Gov. Janet Mills on Wednesday unveiled a $10.3 billion two-year spending plan that she called a “stabilizing document” in a time of economic uncertainty.

The proposed budget is $900 million more than the current state budget, in part because it covers the costs of initiatives approved by the Legislature and raises for state workers.

“We’re being fairly cautious,” she told reporters. “We are not proposing or developing any major new programs or expanding state government in that respect.”

House and Senate Republicans told reporters that state revenue projections show a surplus of $1 billion, which they feel is problematic.

“Clearly if we’ve got over a billion more than we had just two years ago, the people of Maine are taxed too much,” said Senate Minority Leader Trey Stewart (R-Presque Isle). “We’re going to let the committee process play out. It’s an OK start.”

Mills emphasized that her budget does not raise taxes and that it continues efforts to fully support education and health care initiatives.

The budget, which will now go to the Legislature for public hearings, proposes to:

Continue state funding of 55% of the cost of local education costs ($101 million);

Fully fund universal free meals for public school students ($58 million);

Continue the free community college program for high school students in the class of 2024 and 2025 ($15 million);

Add more funds to behavioral health services ($94 million), which includes $7 million to address the state’s opioid crisis with funds for prevention, treatment and recovery services;

Expand workforce housing with a $30 million investment, particularly for rural areas;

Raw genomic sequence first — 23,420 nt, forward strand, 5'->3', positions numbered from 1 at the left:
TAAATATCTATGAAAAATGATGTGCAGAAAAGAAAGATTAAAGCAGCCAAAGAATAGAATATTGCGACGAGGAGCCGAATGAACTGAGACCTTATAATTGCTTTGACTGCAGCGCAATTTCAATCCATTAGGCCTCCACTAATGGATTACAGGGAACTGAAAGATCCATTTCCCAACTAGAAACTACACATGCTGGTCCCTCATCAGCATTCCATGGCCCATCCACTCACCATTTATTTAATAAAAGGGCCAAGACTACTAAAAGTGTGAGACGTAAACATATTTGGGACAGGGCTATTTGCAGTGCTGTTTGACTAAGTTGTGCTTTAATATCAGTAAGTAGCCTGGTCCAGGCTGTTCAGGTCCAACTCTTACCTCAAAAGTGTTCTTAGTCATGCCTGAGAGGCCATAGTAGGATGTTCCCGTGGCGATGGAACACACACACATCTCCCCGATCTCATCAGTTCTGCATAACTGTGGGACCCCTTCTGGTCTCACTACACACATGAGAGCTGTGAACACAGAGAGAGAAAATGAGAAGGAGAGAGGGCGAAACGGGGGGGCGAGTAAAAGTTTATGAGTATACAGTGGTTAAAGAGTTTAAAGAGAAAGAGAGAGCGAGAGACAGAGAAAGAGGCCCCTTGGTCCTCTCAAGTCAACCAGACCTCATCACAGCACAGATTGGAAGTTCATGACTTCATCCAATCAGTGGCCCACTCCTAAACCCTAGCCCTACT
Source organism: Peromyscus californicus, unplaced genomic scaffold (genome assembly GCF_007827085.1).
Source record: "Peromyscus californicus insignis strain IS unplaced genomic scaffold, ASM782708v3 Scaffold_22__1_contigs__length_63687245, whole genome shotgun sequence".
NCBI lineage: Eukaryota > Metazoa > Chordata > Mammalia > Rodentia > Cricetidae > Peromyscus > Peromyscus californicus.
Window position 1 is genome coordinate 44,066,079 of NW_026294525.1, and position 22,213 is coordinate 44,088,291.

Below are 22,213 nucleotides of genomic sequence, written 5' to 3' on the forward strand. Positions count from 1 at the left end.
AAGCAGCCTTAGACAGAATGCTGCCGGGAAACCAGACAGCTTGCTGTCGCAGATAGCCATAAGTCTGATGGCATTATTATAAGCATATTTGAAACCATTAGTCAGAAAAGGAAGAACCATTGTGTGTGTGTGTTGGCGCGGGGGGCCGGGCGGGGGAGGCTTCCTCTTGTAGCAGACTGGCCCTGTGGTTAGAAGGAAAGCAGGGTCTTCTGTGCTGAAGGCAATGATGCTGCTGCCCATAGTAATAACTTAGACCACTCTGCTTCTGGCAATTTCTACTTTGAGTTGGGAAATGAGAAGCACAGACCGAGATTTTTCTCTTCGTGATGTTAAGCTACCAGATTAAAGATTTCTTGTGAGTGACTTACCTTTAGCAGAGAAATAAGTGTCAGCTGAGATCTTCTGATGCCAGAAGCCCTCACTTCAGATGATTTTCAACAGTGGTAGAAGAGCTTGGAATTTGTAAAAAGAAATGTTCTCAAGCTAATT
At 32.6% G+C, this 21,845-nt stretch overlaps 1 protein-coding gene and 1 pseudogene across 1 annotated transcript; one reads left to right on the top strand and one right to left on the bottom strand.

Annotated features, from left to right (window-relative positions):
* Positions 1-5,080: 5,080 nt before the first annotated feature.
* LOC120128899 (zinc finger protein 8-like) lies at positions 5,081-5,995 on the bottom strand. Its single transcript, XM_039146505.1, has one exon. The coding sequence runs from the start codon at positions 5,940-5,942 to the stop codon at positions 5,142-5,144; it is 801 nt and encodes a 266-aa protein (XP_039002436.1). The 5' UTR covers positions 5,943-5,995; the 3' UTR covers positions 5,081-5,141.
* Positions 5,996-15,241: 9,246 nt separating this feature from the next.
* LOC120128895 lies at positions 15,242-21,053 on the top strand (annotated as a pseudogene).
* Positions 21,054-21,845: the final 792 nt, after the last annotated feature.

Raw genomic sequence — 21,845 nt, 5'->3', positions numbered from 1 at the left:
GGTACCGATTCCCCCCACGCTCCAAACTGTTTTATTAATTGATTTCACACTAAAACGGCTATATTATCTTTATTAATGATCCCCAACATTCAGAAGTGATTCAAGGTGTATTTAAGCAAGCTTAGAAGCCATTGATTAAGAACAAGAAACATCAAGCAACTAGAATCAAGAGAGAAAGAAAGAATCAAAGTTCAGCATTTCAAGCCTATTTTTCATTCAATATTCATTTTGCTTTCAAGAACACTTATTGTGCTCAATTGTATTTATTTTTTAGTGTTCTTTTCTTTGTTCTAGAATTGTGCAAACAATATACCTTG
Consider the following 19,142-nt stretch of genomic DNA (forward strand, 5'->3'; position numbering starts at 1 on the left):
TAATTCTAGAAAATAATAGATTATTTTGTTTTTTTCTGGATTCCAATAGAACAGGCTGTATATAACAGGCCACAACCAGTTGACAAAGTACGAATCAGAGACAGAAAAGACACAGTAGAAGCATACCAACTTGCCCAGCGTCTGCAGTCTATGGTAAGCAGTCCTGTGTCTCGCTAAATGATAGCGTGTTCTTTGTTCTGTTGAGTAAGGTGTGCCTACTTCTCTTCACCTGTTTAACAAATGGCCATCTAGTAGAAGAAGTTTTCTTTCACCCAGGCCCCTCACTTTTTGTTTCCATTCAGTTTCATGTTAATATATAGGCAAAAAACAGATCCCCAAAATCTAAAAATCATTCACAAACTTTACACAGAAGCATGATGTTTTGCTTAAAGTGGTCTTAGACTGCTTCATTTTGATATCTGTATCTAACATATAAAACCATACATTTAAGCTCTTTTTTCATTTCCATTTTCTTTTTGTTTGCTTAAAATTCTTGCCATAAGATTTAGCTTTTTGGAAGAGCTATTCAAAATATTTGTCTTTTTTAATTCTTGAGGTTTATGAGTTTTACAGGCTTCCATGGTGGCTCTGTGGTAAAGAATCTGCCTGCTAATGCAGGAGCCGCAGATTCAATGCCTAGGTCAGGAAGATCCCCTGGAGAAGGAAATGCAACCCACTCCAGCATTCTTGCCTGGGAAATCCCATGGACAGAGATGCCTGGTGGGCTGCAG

Support the Maine Department of Transportation with $400 million, which could be matched by up to $1 billion in federal funds;

Give additional funding to the Maine Commission on Indigent Legal Services ($17 million) to hire 10 new public defenders and increase attorney pay.

Senate President Troy Jackson (D-Allagash) called the proposal “a good place to start.”

“Maine people are counting on the Legislature to address critical needs around child care, housing and emergency medical services,” Jackson said in a statement. “I’m confident that the Legislature, led by the Appropriations and Financial Affairs Committee, can work with the Mills Administration to come up with a budget that delivers for Maine people.”

Mills said the budget does not tap into the state’s historically high rainy day fund, which has more than $900 million.

“We want to leave that untouched in case of an economic downturn,” she said. “We’ve been governing cautiously and I believe in a fiscally prudent manner over the last four years, making sure that even in the hardest of times during the pandemic, we lived within our means. This budget proposal continues that important practice.”